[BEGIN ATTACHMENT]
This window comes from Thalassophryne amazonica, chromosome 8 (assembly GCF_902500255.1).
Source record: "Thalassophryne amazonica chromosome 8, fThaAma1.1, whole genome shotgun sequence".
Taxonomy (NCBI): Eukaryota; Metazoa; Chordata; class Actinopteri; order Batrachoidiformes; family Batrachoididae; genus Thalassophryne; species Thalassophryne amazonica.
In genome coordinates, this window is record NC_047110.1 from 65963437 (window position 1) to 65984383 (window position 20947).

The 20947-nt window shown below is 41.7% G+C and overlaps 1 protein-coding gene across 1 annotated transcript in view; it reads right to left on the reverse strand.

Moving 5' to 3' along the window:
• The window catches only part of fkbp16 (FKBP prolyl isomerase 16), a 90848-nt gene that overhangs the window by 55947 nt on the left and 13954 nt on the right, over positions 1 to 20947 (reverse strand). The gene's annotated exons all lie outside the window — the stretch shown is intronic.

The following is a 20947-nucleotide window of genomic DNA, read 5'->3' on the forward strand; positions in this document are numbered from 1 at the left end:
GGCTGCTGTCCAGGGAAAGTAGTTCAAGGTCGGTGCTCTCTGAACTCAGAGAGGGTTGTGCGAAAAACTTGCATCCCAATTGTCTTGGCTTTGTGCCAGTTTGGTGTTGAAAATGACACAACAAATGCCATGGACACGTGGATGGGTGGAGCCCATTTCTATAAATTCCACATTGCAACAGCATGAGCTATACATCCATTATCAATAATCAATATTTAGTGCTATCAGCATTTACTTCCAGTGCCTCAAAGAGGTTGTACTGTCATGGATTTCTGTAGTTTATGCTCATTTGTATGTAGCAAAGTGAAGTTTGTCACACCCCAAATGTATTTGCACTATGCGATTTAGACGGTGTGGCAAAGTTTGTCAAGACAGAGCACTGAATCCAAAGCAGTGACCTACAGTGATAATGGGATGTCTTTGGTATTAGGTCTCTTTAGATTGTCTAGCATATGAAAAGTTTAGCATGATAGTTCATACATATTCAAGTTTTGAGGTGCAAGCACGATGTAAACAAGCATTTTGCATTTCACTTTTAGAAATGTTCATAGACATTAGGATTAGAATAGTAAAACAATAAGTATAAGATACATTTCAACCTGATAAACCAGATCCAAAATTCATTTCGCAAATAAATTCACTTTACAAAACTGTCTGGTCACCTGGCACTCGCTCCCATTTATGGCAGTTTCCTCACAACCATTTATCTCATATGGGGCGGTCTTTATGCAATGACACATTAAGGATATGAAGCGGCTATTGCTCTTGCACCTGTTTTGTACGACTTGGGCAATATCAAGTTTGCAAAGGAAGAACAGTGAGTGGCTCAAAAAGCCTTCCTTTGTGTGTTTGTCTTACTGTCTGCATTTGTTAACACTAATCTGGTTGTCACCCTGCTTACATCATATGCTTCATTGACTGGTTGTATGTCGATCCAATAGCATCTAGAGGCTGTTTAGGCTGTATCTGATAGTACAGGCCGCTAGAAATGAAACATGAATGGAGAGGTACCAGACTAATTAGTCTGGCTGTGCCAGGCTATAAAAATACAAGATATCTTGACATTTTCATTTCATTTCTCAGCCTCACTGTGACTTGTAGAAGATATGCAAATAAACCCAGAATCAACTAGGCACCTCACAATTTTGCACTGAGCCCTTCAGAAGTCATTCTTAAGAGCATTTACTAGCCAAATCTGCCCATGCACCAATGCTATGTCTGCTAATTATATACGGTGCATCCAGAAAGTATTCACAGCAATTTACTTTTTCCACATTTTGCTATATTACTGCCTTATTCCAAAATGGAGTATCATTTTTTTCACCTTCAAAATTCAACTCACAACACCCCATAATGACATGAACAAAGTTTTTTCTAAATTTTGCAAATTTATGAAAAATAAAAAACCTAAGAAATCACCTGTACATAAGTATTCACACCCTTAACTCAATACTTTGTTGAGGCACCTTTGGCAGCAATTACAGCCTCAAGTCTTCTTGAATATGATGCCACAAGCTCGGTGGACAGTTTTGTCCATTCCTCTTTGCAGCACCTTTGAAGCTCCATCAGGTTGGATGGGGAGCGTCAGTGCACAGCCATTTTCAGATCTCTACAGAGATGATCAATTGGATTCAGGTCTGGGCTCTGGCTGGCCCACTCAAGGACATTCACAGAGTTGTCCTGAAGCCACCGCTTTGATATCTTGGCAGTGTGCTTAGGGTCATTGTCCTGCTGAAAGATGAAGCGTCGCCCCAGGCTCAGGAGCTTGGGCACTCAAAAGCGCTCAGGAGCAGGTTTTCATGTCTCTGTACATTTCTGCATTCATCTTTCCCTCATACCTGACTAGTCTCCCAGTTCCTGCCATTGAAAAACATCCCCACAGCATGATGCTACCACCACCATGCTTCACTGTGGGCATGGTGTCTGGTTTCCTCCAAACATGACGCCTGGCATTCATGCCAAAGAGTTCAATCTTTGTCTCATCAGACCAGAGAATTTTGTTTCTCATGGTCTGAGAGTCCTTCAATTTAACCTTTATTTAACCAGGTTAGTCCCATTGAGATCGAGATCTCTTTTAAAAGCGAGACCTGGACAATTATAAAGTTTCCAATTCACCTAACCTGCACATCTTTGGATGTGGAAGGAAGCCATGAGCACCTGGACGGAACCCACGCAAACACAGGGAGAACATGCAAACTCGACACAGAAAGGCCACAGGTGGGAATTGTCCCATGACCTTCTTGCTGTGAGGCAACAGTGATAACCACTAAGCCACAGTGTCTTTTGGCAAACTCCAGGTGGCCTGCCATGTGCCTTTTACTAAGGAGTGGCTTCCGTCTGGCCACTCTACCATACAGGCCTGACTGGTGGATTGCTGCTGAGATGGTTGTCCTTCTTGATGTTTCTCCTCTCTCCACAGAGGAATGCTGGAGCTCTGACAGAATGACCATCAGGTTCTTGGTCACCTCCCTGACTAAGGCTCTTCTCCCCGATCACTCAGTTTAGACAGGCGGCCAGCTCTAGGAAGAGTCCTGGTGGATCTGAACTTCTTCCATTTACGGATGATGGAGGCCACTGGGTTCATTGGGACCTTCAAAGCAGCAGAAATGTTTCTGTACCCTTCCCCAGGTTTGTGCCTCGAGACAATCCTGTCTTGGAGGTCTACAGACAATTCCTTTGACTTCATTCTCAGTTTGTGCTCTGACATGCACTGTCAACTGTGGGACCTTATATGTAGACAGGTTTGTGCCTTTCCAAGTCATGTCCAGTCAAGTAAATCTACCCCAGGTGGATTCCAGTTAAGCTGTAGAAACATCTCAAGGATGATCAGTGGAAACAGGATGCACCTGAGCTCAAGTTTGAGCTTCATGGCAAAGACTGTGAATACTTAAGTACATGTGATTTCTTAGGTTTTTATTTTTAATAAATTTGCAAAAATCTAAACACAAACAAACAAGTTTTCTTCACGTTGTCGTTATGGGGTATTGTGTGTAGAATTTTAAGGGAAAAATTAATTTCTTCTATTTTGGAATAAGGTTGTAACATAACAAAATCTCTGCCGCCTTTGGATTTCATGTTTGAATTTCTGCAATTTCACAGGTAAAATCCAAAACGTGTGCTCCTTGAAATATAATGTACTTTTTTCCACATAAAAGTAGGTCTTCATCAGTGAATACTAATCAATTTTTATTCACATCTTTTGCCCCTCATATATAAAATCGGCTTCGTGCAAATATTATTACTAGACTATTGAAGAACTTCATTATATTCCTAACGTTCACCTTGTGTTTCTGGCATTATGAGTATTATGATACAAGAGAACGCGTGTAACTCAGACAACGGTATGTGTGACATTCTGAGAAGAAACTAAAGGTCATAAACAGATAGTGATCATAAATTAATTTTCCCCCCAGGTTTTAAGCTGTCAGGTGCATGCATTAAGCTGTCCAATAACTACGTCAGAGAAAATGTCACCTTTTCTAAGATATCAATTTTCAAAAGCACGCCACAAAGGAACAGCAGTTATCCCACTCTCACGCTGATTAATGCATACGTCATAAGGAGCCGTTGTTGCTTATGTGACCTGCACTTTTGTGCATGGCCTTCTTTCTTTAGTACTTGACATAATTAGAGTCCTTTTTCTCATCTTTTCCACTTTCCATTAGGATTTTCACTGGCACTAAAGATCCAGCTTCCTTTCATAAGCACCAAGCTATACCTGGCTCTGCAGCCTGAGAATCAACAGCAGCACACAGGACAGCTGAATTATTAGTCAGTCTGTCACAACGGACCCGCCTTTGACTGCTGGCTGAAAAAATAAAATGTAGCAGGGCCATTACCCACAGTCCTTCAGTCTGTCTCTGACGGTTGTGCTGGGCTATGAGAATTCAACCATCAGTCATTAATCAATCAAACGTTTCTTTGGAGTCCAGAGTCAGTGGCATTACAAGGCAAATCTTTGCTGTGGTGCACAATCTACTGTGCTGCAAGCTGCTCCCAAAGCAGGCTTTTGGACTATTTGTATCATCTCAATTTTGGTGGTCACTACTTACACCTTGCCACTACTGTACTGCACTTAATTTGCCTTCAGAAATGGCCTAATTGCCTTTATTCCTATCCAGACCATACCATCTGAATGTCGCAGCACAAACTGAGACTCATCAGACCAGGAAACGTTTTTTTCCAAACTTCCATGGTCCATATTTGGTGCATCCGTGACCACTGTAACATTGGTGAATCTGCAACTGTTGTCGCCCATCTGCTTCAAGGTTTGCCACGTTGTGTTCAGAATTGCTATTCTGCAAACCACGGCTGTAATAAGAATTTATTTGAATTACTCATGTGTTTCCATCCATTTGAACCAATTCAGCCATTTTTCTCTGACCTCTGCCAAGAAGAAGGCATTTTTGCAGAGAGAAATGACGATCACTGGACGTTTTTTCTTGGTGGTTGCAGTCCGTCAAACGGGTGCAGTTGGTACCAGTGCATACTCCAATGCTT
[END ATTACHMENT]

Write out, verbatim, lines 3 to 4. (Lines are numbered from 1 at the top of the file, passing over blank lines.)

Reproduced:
Taxonomy (NCBI): Eukaryota; Metazoa; Chordata; class Actinopteri; order Batrachoidiformes; family Batrachoididae; genus Thalassophryne; species Thalassophryne amazonica.
In genome coordinates, this window is record NC_047110.1 from 65963437 (window position 1) to 65984383 (window position 20947).